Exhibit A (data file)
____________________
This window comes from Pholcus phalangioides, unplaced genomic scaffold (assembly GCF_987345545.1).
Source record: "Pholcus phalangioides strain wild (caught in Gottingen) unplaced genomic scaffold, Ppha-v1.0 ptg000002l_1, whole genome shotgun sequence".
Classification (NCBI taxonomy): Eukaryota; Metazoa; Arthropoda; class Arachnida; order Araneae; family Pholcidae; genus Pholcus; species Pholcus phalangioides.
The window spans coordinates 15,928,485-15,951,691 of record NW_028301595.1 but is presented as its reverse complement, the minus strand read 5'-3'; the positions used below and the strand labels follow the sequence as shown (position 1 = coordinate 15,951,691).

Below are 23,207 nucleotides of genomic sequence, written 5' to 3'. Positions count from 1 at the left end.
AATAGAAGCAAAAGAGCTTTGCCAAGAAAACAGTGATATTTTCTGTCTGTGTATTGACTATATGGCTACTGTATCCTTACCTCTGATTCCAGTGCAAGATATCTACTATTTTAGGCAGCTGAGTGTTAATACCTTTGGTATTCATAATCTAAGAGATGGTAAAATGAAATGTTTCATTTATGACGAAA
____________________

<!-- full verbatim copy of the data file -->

This window comes from Pholcus phalangioides, unplaced genomic scaffold (assembly GCF_987345545.1).
Source record: "Pholcus phalangioides strain wild (caught in Gottingen) unplaced genomic scaffold, Ppha-v1.0 ptg000002l_1, whole genome shotgun sequence".
Classification (NCBI taxonomy): Eukaryota; Metazoa; Arthropoda; class Arachnida; order Araneae; family Pholcidae; genus Pholcus; species Pholcus phalangioides.
The window spans coordinates 15,928,485-15,951,691 of record NW_028301595.1 but is presented as its reverse complement, the minus strand read 5'-3'; the positions used below and the strand labels follow the sequence as shown (position 1 = coordinate 15,951,691).

Below are 23,207 nucleotides of genomic sequence, written 5' to 3'. Positions count from 1 at the left end.
AATAGAAGCAAAAGAGCTTTGCCAAGAAAACAGTGATATTTTCTGTCTGTGTATTGACTATATGGCTACTGTATCCTTACCTCTGATTCCAGTGCAAGATATCTACTATTTTAGGCAGCTGAGTGTTAATACCTTTGGTATTCATAATCTAAGAGATGGTAAAATGAAATGTTTCATTTATGACGAAA